- Jimmy Carter’s grandson makes gains in governor’s race in Georgia
- Yemen: Airstrike targets al Qaeda training camps
- Easter worshippers shocked as car rams church, injuring 21
- NYT’s David Brooks: Obama has ‘manhood problem’ in Middle East
- Ted Cruz thanks Obama for denying visas to terrorists
- Survivors recall chaos, fear in Everest avalanche
- General Mills apologizes for ‘right to sue’ confusion, reverses policy
- Dealer wanted in U.S. for art fraud nabbed in Spain
- Easter morning delivery for space station
- Boxer Rubin ‘Hurricane’ Carter dies at 76
AP source: Marlins trade 3 stars to Blue Jays
MIAMI (AP) - The Miami Marlins’ spending spree a year ago didn’t work, so now they’re trying another payroll purge, shedding some of their biggest stars and their multimillion-dollar salaries in one blockbuster deal.
Rebranded in a new ballpark at the start of 2012, the Marlins were up to their old ways Tuesday, swapping high-priced talent for top prospects. Miami traded All-Star shortstop Jose Reyes, left-hander Mark Buehrle and ace right-hander Josh Johnson to the Toronto Blue Jays, a person familiar with the agreement said.
The person confirmed the trade to The Associated Press on condition of anonymity because the teams weren’t officially commenting. The person said the trade sent several of the Blue Jays‘ best young players to Miami.
The stunning agreement came less than a year after the Marlins added Reyes, Buehrle and closer Heath Bell in an uncharacteristic $191 million spending binge as they moved into a new ballpark. The acquisitions raised high hopes, but the Marlins instead finished last in the NL East.
The latest paring of salary actually began in July, when the Marlins parted with former NL batting champion Hanley Ramirez, second baseman Omar Infante and right-hander Anibal Sanchez, among others. Bell, the team’s high-profile bust, was traded to Arizona last month.
Under owner Jeffrey Loria, long the target of fan acrimony, the Marlins have usually been among baseball’s thriftiest teams. Management pledged that would change with the new ballpark, but team officials were disappointed with attendance in 2012, and revenue fell far short of their projections.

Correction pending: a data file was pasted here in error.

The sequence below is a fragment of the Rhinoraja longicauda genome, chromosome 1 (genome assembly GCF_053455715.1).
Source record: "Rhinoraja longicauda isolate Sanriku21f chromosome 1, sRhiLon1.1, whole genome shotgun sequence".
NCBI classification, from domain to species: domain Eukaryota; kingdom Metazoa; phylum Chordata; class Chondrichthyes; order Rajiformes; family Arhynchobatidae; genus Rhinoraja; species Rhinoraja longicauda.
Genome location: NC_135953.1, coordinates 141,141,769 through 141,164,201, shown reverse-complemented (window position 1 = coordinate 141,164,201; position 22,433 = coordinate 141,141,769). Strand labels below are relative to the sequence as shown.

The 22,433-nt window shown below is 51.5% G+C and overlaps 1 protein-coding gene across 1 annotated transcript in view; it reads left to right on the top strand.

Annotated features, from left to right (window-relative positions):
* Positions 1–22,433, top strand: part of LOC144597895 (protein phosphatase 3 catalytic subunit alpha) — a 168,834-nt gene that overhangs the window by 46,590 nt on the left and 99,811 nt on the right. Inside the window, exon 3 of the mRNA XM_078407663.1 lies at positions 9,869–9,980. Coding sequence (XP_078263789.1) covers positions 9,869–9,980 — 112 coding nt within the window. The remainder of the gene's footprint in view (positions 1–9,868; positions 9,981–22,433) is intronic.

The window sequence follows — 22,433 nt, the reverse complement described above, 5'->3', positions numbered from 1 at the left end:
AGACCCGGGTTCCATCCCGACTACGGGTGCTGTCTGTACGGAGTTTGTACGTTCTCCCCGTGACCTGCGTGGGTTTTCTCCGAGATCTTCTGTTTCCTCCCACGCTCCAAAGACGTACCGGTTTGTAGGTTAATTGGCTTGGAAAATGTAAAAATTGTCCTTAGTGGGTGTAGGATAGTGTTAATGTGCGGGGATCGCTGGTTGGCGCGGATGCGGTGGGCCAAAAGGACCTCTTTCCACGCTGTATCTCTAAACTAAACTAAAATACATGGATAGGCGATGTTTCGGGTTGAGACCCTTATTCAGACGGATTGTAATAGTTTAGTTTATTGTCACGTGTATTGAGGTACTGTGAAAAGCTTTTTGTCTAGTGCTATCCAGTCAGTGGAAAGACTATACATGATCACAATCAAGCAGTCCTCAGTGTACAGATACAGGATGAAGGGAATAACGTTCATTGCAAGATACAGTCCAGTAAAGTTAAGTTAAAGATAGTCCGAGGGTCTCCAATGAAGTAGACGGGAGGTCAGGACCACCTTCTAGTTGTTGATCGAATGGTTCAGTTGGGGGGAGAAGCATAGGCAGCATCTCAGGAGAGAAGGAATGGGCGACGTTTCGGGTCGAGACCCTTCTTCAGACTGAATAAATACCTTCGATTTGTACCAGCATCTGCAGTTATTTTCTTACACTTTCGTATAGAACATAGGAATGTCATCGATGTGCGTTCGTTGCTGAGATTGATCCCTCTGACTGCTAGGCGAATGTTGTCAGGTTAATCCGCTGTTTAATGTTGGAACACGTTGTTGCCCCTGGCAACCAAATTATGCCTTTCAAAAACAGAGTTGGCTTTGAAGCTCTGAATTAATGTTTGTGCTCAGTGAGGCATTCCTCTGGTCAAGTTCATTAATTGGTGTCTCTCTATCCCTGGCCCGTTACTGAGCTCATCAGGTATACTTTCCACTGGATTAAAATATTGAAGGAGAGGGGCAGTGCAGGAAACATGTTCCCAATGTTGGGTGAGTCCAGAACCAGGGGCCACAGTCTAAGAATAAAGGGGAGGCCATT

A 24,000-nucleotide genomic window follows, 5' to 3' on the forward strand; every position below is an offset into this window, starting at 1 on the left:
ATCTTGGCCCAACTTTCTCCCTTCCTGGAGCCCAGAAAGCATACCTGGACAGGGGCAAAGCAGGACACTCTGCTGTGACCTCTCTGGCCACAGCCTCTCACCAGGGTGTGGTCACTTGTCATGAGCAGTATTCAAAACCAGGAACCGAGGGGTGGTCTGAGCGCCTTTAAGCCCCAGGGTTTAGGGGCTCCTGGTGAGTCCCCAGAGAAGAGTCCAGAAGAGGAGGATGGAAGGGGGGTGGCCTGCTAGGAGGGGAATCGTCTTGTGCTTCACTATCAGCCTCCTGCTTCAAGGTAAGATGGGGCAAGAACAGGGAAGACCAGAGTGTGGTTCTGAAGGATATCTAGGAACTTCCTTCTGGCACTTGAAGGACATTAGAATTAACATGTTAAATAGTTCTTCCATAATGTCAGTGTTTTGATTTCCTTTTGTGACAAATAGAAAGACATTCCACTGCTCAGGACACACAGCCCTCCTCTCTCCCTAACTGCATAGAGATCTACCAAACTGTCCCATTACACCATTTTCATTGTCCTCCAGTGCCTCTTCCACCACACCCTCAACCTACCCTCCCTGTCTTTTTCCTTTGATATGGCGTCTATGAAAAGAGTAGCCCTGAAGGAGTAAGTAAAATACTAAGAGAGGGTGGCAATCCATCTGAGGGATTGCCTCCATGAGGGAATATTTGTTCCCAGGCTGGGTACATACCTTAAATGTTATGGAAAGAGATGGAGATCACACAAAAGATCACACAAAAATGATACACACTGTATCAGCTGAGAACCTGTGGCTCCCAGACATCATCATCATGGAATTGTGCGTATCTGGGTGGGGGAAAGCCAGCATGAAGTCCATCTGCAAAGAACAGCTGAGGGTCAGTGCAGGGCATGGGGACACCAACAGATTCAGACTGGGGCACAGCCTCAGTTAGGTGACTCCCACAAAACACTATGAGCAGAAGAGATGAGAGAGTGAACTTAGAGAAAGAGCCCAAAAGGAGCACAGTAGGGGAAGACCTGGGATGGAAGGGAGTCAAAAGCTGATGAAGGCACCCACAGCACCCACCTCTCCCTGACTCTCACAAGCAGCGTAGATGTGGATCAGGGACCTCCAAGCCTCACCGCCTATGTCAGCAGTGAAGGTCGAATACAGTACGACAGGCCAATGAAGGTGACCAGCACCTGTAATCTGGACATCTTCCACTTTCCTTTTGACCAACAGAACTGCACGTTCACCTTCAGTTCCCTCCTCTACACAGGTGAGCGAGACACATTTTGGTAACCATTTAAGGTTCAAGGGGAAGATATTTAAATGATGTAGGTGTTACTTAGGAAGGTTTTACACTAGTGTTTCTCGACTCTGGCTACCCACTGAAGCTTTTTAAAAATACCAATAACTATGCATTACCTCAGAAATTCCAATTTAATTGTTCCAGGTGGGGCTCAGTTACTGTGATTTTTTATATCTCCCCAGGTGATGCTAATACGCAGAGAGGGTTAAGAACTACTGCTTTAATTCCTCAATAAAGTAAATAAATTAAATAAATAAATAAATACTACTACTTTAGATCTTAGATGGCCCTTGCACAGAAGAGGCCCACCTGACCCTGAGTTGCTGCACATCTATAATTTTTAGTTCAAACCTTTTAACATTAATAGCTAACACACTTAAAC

Even so, the blockbuster deal came as a shock. The players involved must undergo physicals before the trade becomes final.
Giancarlo Stanton, the Marlins’ precocious slugger, wasn’t involved in the deal but wasn’t happy about it.
Stanton said he was mad about the trade “Plain & Simple,” he tweeted shortly after the news broke.
The housecleaning was also the subject of much mirth on Twitter.
“Good trade, I think we won it,” tweeted FakeSamson, a site that mocks Marlins president David Samson.
Toronto star Jose Bautista had a different interpretation.
“Its a good day to be a bluejay!” he tweeted.
The swap was easier for the Marlins to swing because of their longstanding policy of refusing to include no-trade clauses in contracts.
The deal gave an immediate boost to the Blue Jays, who have not reached the playoffs since winning their second consecutive World Series in 1993. Toronto went 73-89 this season and finished fourth in the AL East for the fourth straight year, again falling short in a division that includes big spenders.
Women losing coverage under Obamacare, too
- Former Ranger breaks silence on Pat Tillman death: I may have killed him
- In Colorado, a marijuana holiday tries to go mainstream
- Scalia to students on high taxes: At a certain point, 'perhaps you should revolt'
- Special Forces' suicide rates hit record levels casualties of 'hard combat'
- USAID documents cite Hillary Clinton in chaos of Afghan aid
- Tactical advantage: Russian military shows off impressive new gear
- Feds approve powdered alcohol; 'Palcohol' available later this year
- CURL: Shelly O first lady Michelle Obama comes in last
- UNICEF launches 'Mr. Poo' mascot in India to curb public defecation
- See the scathing documents detailing $600 billion squandered in Afghanistan
Top 10 handguns in the U.S.